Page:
In addition, we should not forget about the force of inertia. The more the Russian economy operates in the “anti-sanctions” mobilisation mode against external threats, the more difficult and even problematic it will be to return to a normal mode, to the regime of peaceful growth. True, the authorities have been trying to restrict the efficiency of this pressure, somehow responding to it, accusing the West of “double standards”, etc. But there is no one to appeal for justice and no one to appeal to. But we who have less than 2% of the world economy have nothing to really oppose such pressure on the part of the country which has 28% of the world GDP (and together with the EU makes 46%) (see the article “A Conscious Choice?”, February 2015). It is clear that the pressure will increase, the sanctions will become tougher, the situation of the population will worsen, and the stability of the current Russian regime will be reducing. Moreover, the system of Putin has already lost strategically, it was predetermined by the conscious and purposeful construction of the mafia state in Russia. The question now is only how and when Russia will emerge from this deep political and economic hole.


Also it is necessary to take into account that in the conditions of a deepening crisis, there is and there will be no help, no sympathy for Russia and the fate of its economy. India and China have their own interests. Even Belarus and Kazakhstan politically do not support Russia. They have their own interests, their own position in the post-Soviet space. But, most importantly, they categorically do not want to share with Russia its current position of the object of international pressure and sanctions (see the article “A conscious choice?”, February 2015).


And in this context we must clearly understand that the worse is the situation for the population, the more confusion is there in the vertical of power, the more significant will be the influence of the only more or less branched structure which is efficient in its own way – the organised crime, which merged with the law enforcement long ago. And if this structure comes to power, after changing the personalities [on the top] of the current regime, the same political structure that we have today will come about. Apparently, the Americans, trying to neutralise the influence of Russia, do not think about the likely consequences of the collapse of the system in the situation of accelerated weakening of the economy, impoverishment of the population, and degradation of public policy.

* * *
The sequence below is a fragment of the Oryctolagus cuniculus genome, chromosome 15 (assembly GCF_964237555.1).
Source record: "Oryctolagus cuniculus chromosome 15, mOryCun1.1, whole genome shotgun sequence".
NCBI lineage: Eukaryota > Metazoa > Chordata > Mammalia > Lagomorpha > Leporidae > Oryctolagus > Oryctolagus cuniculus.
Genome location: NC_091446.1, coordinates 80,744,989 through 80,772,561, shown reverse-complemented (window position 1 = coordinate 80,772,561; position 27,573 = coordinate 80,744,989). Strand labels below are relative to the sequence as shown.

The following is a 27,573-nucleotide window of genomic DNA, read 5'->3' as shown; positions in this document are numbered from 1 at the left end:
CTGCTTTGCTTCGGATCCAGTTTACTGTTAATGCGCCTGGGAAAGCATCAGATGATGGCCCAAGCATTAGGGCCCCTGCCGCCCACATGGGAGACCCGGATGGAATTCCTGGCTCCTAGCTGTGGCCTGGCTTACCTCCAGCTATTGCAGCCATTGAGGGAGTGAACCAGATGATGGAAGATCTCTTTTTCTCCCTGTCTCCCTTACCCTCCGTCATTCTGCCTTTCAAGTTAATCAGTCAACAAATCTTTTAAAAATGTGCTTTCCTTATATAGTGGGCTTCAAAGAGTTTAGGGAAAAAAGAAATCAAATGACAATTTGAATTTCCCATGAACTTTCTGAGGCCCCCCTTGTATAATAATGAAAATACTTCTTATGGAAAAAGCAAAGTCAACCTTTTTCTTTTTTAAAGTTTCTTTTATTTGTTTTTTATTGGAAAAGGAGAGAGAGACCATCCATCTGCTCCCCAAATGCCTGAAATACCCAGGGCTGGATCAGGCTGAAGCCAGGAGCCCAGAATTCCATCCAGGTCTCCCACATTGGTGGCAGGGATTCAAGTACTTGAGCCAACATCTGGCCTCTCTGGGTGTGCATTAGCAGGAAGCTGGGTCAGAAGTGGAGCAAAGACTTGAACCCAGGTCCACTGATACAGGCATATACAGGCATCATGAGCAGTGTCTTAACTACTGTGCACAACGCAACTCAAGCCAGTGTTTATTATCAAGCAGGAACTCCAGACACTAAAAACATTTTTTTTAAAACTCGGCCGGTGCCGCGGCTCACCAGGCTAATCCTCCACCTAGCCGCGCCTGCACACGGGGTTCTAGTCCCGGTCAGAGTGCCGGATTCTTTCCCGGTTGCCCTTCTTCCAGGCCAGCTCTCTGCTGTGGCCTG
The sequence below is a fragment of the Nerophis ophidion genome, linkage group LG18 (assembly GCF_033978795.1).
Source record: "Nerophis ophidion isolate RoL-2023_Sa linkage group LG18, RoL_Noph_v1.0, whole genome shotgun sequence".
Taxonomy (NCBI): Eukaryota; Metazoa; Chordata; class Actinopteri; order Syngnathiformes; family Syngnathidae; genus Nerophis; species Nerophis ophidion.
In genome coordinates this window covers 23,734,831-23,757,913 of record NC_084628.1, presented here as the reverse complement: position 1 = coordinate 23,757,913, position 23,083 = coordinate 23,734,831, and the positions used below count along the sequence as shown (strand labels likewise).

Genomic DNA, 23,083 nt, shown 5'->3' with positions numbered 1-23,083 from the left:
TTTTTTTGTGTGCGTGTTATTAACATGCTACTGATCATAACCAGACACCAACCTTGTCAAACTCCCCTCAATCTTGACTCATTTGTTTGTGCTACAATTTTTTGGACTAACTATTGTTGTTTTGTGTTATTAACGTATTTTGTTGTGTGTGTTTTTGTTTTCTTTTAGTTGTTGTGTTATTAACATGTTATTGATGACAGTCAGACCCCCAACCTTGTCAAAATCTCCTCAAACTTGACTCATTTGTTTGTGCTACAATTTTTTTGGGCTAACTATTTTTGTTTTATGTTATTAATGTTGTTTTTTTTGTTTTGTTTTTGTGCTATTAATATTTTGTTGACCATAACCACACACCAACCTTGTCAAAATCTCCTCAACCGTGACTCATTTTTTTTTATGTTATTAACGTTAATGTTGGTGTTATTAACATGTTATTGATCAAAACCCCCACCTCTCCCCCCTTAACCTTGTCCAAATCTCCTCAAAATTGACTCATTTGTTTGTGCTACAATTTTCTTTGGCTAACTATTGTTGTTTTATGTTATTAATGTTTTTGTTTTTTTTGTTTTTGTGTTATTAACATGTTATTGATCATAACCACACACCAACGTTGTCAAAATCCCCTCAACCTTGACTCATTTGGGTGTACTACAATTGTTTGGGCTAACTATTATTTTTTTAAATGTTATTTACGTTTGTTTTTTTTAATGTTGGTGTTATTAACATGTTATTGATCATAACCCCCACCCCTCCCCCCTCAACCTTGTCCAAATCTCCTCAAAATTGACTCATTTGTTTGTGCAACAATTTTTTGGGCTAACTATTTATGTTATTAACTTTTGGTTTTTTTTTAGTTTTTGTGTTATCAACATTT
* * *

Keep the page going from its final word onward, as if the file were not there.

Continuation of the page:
And there is one more very important aspect: the nature of Putin’s system is such that being driven into a corner it may well try to use nuclear weapons, and it has already made such direct threats several times. In this respect, there should be no illusions. This power is not just irresponsible and cynical in the fullest sense of these words, but also illiterate, since it really allows the possibility of victory in the so-called “limited tactical” nuclear war.


Sanctions represent a symbol of a futile conflict with the world. This conflict can not be resolved by some “supreme judge”, or some “authority of justice” – there is no one to appeal to. To behave like a superpower and participate on an equal footing in world affairs, determine the fate of the world economy and financial system – one must become such a power, which means having, first of all, an economy corresponding to this scale. In international global affairs, this is the only criterion. We do not meet this criterion today (see the article “New Sanctions – New Wars”, July 2017).


This means that the key meaning of the entire Russian policy should be rejection of geopolitical adventures and construction of a modern competitive economy. It is well known what is necessary to do for this, but there is no understanding of this or such political will of the country’s leadership.


By granting Putin’s system the mandate to govern the state [at the presidential elections of] 18 March, the Russian people plunged the country into a deep hybrid (corresponding to the modern post-modern) crisis. The way out of this crisis involves getting rid of the mafia state and at the same time preserving the country. A very complex task.